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Meta Faces Lawsuit For Harming Young Users’ Mental Health

The lawsuit allege that Meta has knowingly designed harmful features on Instagram and Facebook that lead to addiction to the apps for children and teenagers

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Dozens of states have filed a lawsuit against Meta in the united stated for supposedly harming young people’s mental health. Meta owns Facebook and Instagram – two of the most used social media platforms. The federal lawsuit alongside other parallel lawsuits allege that Meta has knowingly designed harmful features on Instagram and Facebook that lead to addiction to the apps for children and teenagers. Additionally, the states also allege that Meta has been collecting data from children under 13 years of age without consent from their parents.

“Its motive is profit, and in seeking to maximize its financial gains, Meta has repeatedly misled the public about the substantial dangers of its Social Media Platforms,” the lawsuit said. “It has concealed the ways in which these Platforms exploit and manipulate its most vulnerable consumers: teenagers and children. And it has ignored the sweeping damage these Platforms have caused to the mental and physical health of our nation’s youth. In doing so, Meta engaged in, and continues to engage in, deceptive and unlawful conduct in violation of state and federal law.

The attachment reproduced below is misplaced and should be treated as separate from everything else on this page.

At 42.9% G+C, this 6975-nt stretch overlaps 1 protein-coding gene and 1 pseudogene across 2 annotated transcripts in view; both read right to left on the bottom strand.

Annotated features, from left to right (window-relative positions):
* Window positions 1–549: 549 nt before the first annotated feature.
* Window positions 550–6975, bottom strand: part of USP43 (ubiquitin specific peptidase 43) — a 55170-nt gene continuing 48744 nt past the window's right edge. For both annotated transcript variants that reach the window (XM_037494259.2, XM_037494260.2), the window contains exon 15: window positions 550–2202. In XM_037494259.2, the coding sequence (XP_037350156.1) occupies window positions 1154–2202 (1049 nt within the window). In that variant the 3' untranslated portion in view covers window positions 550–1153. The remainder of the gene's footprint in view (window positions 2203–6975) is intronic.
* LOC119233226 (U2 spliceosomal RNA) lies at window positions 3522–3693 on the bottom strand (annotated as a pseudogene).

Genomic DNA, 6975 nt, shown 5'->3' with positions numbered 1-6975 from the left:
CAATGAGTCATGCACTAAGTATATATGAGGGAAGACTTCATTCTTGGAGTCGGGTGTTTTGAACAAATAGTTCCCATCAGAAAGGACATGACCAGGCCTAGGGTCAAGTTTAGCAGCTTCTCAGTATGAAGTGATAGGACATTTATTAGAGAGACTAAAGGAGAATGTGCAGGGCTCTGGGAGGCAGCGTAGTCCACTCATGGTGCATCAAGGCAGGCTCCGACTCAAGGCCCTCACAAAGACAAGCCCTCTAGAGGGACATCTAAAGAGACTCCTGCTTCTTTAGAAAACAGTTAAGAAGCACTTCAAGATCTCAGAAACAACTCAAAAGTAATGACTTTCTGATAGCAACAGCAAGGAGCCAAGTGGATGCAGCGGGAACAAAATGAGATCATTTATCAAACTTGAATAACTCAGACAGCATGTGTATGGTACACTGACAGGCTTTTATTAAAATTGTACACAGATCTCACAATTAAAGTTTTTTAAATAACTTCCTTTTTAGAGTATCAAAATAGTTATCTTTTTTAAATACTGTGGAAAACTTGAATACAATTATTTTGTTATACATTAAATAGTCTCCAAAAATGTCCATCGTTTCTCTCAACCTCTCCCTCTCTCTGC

New York Attorney General Letitia James said, “Kids and teenagers are suffering from record levels of poor mental health, and social media companies like Meta are to blame,” “Meta has profited from children’s pain by intentionally designing its platforms with manipulative features that make children addicted to their platforms while lowering their self-esteem.”

Additionally in a statement the Meta spokesperson states that: “We share the attorneys general’s commitment to providing teens with safe, positive experiences online, and have already introduced over 30 tools to support teens and their families. We’re disappointed that instead of working productively with companies across the industry to create clear, age-appropriate standards for the many apps teens use the attorneys general have chosen this path.”